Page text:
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Rugby | Springboks

Boks seek judicious deployment of strength



It was when the driving maul got going early in the second half of the Aviva Stadium test that the Springboks got on top of Ireland, so it wasn’t surprising that forward coach Johan van Graan was asked on Tuesday why the tactic had not been deployed from the outset.

Bok hooker and vice-captain Adriaan Strauss had partially answered the question straight after the game when he said that the Irish had success at sacking the Bok maul early in the game.

But it turned out to be the avenue open to a Bok victory, and while we may never know exactly what head coach Heyneke Meyer said to his forwards at halftime, it could well have been something along the lines of: “I don’t want any damn excuses, just get on top of them or we are going to lose this game!”

Meyer probably did want more of a forward emphasis earlier on, for he said on Monday that his team was guilty of not building an innings. The cricket analogy is usually another way of saying that the players didn’t set up enough store in attaining physical superiority before, as flyhalf Patrick Lambie admitted they did, playing too much rugby.

The way the game is played is different in the northern hemisphere to the south (though maybe someone should remind the All Blacks of that for sometimes they appear blissfully unaware of this reality), and Van Graan believes the different emphasis over here makes the northern teams better equipped to blunt the Bok strength.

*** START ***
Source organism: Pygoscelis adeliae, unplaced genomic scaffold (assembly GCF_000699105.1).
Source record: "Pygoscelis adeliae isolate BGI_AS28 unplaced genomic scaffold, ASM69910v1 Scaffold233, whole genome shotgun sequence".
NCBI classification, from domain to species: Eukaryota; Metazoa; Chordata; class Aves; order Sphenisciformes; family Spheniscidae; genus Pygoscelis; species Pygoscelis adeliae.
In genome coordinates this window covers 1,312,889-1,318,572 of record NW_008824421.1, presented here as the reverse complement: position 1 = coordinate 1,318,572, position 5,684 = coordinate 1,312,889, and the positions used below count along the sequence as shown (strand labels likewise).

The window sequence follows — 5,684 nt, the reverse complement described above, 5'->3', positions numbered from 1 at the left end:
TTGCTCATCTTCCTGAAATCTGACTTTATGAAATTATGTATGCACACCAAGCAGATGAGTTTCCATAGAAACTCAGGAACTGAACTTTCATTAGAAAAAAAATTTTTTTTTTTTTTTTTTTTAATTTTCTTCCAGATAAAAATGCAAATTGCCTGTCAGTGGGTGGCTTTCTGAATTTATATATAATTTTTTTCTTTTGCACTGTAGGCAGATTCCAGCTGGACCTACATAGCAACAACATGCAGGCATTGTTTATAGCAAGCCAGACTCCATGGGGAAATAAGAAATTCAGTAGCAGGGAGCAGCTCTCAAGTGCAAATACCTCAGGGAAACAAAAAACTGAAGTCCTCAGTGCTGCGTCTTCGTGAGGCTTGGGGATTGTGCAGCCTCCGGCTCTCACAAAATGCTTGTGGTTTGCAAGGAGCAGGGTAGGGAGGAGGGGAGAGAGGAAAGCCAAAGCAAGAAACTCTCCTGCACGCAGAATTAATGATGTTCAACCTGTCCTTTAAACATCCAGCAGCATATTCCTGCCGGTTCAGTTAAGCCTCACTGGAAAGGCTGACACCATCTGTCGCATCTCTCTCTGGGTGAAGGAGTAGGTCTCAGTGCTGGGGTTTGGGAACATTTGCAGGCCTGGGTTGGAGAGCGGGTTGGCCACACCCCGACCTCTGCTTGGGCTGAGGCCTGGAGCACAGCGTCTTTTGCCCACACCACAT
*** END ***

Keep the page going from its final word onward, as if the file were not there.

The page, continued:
“The maul and the sacking of the maul is a big part of the game in the northern hemisphere, as it is in our game back home, and you have to respect your opponents,” said Van Graan.

“The driving maul is something that needs to be used cleverly. In other words, it needs to be deployed at the right times, and from the right areas of the field. The northern hemisphere teams do stop the maul very well. It’s all about game management, and on Saturday it was Jean (De Villiers) and Juandre (Kruger) that were making those calls.”

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The refereeing also plays a big role, and Van Graan reiterated the words of Meyer and skipper De Villiers last Saturday night that the Boks need to adapt to the referee better than they did in Dublin.

“It is about adapting to the referee, but after halftime Duane (Vermeulen) and Juandre worked particularly hard at keeping the base up, and once your base is up it is really hard for the opposition to sack you effectively. It’s all about synergy and working together as a unit, each player knowing and understanding his role.”

Scotland may not be among the upper echelon of northern hemisphere teams at the moment, but Van Graan believes mauling and lineouts are one of their big strengths. “It is going to be a good challenge for us to blunt them there,” he said.

“They’re also very good at messing up opposition ball, and on sustaining pressure by keeping the ball when in the opposition 22. They have some big runners in the backline.”



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